Lack of transparent milk pricing System
Source: Sharma Swati, Parmar Gautam, Mittal Ramesh, Choudhary Kuldeep (2018)
41. Increasing GDP
Emphasis on Healthy Eating
Shift : CEREALS
Increasing Demand of Milk & Dairy Products
Projected demand for milk :about 200 million tones by
Milk production is increasing by 3 million tones annually
Must henceforth increase by 6 million tones annually
42. •National Dairy Plan to double milk production
•Increase in milk production by increasing productivity of our
scientific approach to feeding and breeding
•Increase of Organized sector’s share of marketable surplus
from 30 percent to 60 percent
improve milk handling & product quality
•Encouragement of milk producer to produce more milk
Increasing income from sale of milk
Value added product
……..to meet the growing demand
1. Increased livestock population
•Highest bovine population in world
•Tremendous potential to further strengthen India's position in the world dairy
•Demand for livestock product will increase substantially
2. Export Potential :
•Milk and milk products have emerged as the largest agricultural commodity as
a preferred choice for consumption.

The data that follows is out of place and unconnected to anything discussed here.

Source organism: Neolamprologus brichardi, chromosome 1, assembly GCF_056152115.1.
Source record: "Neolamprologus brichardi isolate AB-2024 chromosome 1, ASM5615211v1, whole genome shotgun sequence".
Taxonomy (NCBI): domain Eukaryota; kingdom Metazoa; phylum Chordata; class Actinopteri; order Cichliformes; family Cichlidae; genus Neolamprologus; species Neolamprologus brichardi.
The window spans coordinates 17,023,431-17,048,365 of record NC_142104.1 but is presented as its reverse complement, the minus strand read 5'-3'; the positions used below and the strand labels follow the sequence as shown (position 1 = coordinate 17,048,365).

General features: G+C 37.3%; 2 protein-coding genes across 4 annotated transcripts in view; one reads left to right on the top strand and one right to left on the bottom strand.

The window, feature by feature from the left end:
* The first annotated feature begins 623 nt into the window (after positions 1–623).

•India has the potential to become one of the leading players in milk and milk
product in exports.
•India was the largest exporter of skimmed milk 583 million dollar in 2012-13.
leading players are Amul, Nestle, Britannia and Mother Dairy.
3. Employment opportunities:
• Dairy sector is the major source of income for an estimated 27.6 million
people. 65 to 70% are small, marginal and land-less farmer, for them dairying
has been prime source of income.
44. 4.Nutrient supply:
Milk And milk products Containing up to 16 nutrients that are essential for health.
Some of them are highly beneficial to human health that keep the body functioning
properly and reduces the risk of certain diseases.
5. Markets forecast to drive dairy industry boom:
• It is projected that demand for milk by 2021-22 would be about 200 million tones.
• In this regard milk production is increasing by 3 million tones annually which
should increase by 6 million tones annually. .
6. Low greenhouse gas potential of milk:
•Milk production is more environment-friendly when compared to meat production.
• per unit production mutton emits 11.9 times as much GHG as milk with the net
GHG for mutton being 482.5 vs. 29.2 g for milk.
7. Contract farming:
• Such an arrangement will allow companies to work closely with farmers for an